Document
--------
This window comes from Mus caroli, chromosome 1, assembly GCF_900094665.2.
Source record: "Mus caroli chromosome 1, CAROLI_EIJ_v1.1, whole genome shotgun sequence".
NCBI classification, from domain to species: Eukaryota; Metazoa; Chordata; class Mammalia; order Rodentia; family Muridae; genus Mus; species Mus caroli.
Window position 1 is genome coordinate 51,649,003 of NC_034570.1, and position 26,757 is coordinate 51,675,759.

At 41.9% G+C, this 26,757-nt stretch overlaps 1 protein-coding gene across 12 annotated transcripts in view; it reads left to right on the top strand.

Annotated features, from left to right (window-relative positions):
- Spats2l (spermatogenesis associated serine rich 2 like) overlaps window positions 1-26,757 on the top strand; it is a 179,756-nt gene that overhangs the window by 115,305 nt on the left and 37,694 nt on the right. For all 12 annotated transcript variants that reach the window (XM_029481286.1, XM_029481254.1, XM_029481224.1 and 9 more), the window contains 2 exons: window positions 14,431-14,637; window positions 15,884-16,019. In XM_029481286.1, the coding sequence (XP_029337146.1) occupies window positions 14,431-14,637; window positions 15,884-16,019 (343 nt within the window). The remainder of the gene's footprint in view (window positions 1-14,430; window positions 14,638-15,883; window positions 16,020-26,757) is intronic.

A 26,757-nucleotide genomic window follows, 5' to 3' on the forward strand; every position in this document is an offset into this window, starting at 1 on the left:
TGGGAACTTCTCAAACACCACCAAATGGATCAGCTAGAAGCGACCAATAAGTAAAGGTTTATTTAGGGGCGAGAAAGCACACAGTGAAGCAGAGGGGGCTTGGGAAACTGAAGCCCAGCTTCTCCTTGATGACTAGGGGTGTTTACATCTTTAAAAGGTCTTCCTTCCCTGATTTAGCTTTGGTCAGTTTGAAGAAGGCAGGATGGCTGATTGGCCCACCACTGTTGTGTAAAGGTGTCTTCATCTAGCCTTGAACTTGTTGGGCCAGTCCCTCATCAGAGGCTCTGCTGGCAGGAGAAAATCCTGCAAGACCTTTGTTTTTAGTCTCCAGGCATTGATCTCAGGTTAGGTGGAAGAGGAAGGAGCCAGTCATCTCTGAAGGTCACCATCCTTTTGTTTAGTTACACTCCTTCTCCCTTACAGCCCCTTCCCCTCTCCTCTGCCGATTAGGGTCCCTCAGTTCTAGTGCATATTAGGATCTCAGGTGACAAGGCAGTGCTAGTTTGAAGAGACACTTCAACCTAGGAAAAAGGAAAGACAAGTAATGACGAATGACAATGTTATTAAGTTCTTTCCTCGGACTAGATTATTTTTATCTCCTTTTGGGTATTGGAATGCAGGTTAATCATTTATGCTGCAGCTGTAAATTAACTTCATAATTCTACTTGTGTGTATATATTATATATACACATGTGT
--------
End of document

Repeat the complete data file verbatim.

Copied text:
This window comes from Mus caroli, chromosome 1, assembly GCF_900094665.2.
Source record: "Mus caroli chromosome 1, CAROLI_EIJ_v1.1, whole genome shotgun sequence".
NCBI classification, from domain to species: Eukaryota; Metazoa; Chordata; class Mammalia; order Rodentia; family Muridae; genus Mus; species Mus caroli.
Window position 1 is genome coordinate 51,649,003 of NC_034570.1, and position 26,757 is coordinate 51,675,759.

At 41.9% G+C, this 26,757-nt stretch overlaps 1 protein-coding gene across 12 annotated transcripts in view; it reads left to right on the top strand.

Annotated features, from left to right (window-relative positions):
- Spats2l (spermatogenesis associated serine rich 2 like) overlaps window positions 1-26,757 on the top strand; it is a 179,756-nt gene that overhangs the window by 115,305 nt on the left and 37,694 nt on the right. For all 12 annotated transcript variants that reach the window (XM_029481286.1, XM_029481254.1, XM_029481224.1 and 9 more), the window contains 2 exons: window positions 14,431-14,637; window positions 15,884-16,019. In XM_029481286.1, the coding sequence (XP_029337146.1) occupies window positions 14,431-14,637; window positions 15,884-16,019 (343 nt within the window). The remainder of the gene's footprint in view (window positions 1-14,430; window positions 14,638-15,883; window positions 16,020-26,757) is intronic.

A 26,757-nucleotide genomic window follows, 5' to 3' on the forward strand; every position in this document is an offset into this window, starting at 1 on the left:
TGGGAACTTCTCAAACACCACCAAATGGATCAGCTAGAAGCGACCAATAAGTAAAGGTTTATTTAGGGGCGAGAAAGCACACAGTGAAGCAGAGGGGGCTTGGGAAACTGAAGCCCAGCTTCTCCTTGATGACTAGGGGTGTTTACATCTTTAAAAGGTCTTCCTTCCCTGATTTAGCTTTGGTCAGTTTGAAGAAGGCAGGATGGCTGATTGGCCCACCACTGTTGTGTAAAGGTGTCTTCATCTAGCCTTGAACTTGTTGGGCCAGTCCCTCATCAGAGGCTCTGCTGGCAGGAGAAAATCCTGCAAGACCTTTGTTTTTAGTCTCCAGGCATTGATCTCAGGTTAGGTGGAAGAGGAAGGAGCCAGTCATCTCTGAAGGTCACCATCCTTTTGTTTAGTTACACTCCTTCTCCCTTACAGCCCCTTCCCCTCTCCTCTGCCGATTAGGGTCCCTCAGTTCTAGTGCATATTAGGATCTCAGGTGACAAGGCAGTGCTAGTTTGAAGAGACACTTCAACCTAGGAAAAAGGAAAGACAAGTAATGACGAATGACAATGTTATTAAGTTCTTTCCTCGGACTAGATTATTTTTATCTCCTTTTGGGTATTGGAATGCAGGTTAATCATTTATGCTGCAGCTGTAAATTAACTTCATAATTCTACTTGTGTGTATATATTATATATACACATGTGT